I hope you enjoy it.
Some people have a song constantly playing in their head. Sheetrock was one of these, and he knew it. The young drill captain figured the smart people fed their soul with music every day, because one: Jesus loved music, and two: rolling down the river of audio helped keep the record from skipping. Whereas those that despised the music echoing in their brains, scoffed openly of it, and resisted it to the extreme, those people often got jarred into the realms of insanity. They beat on the player Jesus had given them and as a result their records did, on occasion, skip.
No matter the near-death run, the loss of his colleague and lover, or the freezing cold downpour, the David Byrne horns in his head blared on, and he welcomed the beauty of the earth, grimy as he was treading the soaked wooden dock. He whistled while his cargo unloaded, weighed, and purchased. It had taken all of an hour; it was the reason Sheetrock chose to land in Port Jeff in the first place: easy access to the scales and the buyers. Within another hour a quick sale had commenced.
With the payment transferred instantaneously upon completion of the cache transaction, Sheetrock walked swiftly with a slight limp toward the town’s bank (his knee had blown out in a ten kilometer benefit run and the rain’s moisture did it in). He had already handed each of his crew a payroll check that they knew would come into fruition once they had finished emptying the ship’s cargo hold, but he wanted to confirm with his own dark eyes that his personal account totaled twenty-eight million and change. He could finally afford to spend it all.
There was a slow methodical scraping as his muddy miner’s boots found the doormat outside the federal bank on the corner of Main Street. The heavy footwear were sealed, along with the black leathery jumpsuit that was made for rigorous activity in the oxygen deprived canals of space. He had not bothered changing. He was too eager.
At least the rain’s washed the dust off my ass, thought Sheetrock as he walked into the bright lights of the taupe room. The large man could not have looked more out of place. A mile or two up the road was the derelict sidewalks of the Station, where none of the black market shufflers would ever have looked at his unshaven face and his stained and patched up space suit and given it a second glance. In the bank, he was almost two feet taller than the shortest tellers, and they stared open mouthed as though he was the second coming of the Messiah.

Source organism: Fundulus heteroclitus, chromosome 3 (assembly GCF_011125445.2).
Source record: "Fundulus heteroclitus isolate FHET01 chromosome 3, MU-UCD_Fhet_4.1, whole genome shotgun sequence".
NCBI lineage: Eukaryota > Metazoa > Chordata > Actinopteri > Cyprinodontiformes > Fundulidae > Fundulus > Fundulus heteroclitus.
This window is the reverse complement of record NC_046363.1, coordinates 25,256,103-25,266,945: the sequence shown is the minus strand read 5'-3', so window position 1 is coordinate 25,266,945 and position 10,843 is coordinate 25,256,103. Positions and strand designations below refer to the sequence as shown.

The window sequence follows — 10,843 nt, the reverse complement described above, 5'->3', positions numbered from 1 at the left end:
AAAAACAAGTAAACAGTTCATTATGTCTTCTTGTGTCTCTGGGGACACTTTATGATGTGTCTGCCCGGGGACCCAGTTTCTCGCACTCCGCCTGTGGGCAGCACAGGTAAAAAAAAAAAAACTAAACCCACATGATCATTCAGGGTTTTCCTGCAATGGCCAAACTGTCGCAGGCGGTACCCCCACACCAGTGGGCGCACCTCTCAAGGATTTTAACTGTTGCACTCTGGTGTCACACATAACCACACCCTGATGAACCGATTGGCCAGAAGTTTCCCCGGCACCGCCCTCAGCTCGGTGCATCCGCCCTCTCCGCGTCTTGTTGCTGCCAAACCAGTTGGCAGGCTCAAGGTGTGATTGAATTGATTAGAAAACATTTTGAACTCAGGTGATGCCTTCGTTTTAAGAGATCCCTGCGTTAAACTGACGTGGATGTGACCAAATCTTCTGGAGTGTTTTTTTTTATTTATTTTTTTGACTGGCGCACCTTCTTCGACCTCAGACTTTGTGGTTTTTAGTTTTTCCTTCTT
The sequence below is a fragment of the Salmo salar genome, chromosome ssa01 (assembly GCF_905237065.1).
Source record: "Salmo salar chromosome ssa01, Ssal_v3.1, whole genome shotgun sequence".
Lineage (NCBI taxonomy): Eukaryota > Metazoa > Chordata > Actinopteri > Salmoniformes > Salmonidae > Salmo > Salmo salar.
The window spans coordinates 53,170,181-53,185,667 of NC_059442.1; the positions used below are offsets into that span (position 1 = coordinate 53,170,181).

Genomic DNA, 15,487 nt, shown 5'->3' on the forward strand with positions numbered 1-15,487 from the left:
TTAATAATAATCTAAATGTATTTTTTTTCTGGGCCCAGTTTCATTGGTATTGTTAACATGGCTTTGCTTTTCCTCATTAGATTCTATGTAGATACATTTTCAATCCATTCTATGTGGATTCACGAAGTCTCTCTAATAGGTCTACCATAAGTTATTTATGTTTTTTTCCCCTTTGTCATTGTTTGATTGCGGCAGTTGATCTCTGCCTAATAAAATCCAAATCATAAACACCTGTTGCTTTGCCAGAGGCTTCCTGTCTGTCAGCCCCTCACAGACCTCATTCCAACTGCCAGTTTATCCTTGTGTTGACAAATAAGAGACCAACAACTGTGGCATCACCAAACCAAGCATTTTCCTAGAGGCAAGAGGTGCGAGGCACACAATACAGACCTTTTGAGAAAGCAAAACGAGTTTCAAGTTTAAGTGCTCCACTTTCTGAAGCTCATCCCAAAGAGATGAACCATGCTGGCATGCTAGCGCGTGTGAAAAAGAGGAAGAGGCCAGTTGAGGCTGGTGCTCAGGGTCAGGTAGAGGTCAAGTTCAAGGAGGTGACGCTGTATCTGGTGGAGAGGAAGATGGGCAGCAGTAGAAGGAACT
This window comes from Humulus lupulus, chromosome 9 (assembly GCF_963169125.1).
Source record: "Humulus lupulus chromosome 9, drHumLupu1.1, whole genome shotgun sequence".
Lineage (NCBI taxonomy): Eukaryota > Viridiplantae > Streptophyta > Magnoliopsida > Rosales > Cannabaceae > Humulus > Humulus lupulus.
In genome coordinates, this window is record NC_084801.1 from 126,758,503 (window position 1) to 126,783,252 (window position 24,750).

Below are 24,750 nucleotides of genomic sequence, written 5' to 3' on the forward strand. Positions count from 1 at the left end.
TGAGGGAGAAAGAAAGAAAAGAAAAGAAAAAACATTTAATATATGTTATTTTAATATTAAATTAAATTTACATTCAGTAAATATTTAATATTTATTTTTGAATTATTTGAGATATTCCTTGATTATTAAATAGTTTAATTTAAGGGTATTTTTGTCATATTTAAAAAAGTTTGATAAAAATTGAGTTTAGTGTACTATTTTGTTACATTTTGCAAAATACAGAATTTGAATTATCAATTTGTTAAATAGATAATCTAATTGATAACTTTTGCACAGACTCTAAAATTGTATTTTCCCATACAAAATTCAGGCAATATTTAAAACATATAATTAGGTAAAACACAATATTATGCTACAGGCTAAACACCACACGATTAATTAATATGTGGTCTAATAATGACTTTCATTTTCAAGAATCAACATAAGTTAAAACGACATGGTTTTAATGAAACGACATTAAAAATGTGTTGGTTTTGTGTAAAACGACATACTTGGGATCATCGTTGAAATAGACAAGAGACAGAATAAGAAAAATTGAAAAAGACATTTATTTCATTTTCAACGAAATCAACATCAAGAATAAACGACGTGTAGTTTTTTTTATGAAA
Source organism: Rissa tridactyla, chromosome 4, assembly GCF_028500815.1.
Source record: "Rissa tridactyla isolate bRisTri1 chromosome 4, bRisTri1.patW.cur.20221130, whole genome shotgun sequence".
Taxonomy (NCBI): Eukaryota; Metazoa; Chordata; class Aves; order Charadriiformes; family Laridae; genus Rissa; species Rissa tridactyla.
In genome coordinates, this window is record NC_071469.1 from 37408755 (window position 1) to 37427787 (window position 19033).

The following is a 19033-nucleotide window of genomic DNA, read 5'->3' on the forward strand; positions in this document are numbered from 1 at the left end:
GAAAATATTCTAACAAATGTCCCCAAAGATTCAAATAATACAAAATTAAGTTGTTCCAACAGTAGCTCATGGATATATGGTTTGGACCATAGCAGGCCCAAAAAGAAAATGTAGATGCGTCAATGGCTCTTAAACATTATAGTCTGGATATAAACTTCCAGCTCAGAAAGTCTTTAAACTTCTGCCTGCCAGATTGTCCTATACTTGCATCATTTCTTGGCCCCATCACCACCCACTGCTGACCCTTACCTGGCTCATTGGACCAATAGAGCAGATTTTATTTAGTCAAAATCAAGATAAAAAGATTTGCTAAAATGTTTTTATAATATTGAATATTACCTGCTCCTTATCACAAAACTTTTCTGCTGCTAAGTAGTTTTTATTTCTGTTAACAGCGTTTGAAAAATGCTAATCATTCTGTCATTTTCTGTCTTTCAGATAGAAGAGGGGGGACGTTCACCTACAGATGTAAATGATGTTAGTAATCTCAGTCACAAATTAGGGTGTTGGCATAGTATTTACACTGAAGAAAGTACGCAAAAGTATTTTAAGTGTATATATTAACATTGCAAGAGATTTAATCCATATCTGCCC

There was no one in line, but Sheetrock was a slave to ritual so he entered the velvet rope lane and followed it in three snaking switchbacks before a prim, older woman with the biggest eyeglasses he had ever seen waved him over.
“Hello. I’d like to make a withdrawal-“
“Fill out the pad, sir,” she said before he could complete his sentence. He reluctantly bent and wrote sloppily on the screen with a pen that was tied to the counter and did not allow his long arms to lift it far enough to be comfortable writing in the lines.
“As for the amount . . . Rosemary,” said Sheetrock noting her nametag, “I put in for it two weeks ago, but I don’t know exactly how much is in there. I want all of it.”
“Very well, sir.”
She tilted her round head back to look him over and confirm his face with the scan she had on the screen in front of her. It was a feat that seemed a difficult one without there being any visible sign of a neck on her, and the blue eyes behind her enormous glasses bulged in the magnification as she took all of him in.
A frantic clacking of keys was heard, as she composed herself. Rosemary, the banker, seemed to be in a perpetual hurry.
“That’s the amount you have there, sir.” She pointed down toward his screen. “The supervisor’s already verified your request and approved it. Do you have a suitcase or some kind of carrier for the withdrawal?” she asked querulously.
“Jesus please be with me today,” his whisper to himself was a growl that she heard quite plainly. “I’m soaking wet and fresh off the ship. Does it look like I have a suitcase with me, Rosemary?”
“No, I don’t think so.”
“Do you have some kind of transportation case?” he asked impatiently. The round face tilted a little, like a bird’s.
“Deposit cases are available for two hundred dollars each. Are you sure you don’t want to go-”
“Listen, little lady, lord knows that twenty-eight million’s not going to fit into the envelopes you normally give me my cash in, now is it?”
* * *
Two large gray storage containers were brought in front of the counter, where Sheetrock paced. He signed for them hurriedly, and a resonant tone crackled and cut off the elevator music that had been playing. Everyone looked up, startled. A booming electronic voice took over the loudspeakers:
“THIS IS A CYBER ALERT: A 7 P.M. CURFEW IS NOW IN EFFECT UNTIL FURTHER NOTICE. PLEASE RETURN TO YOUR HOMES NOW.”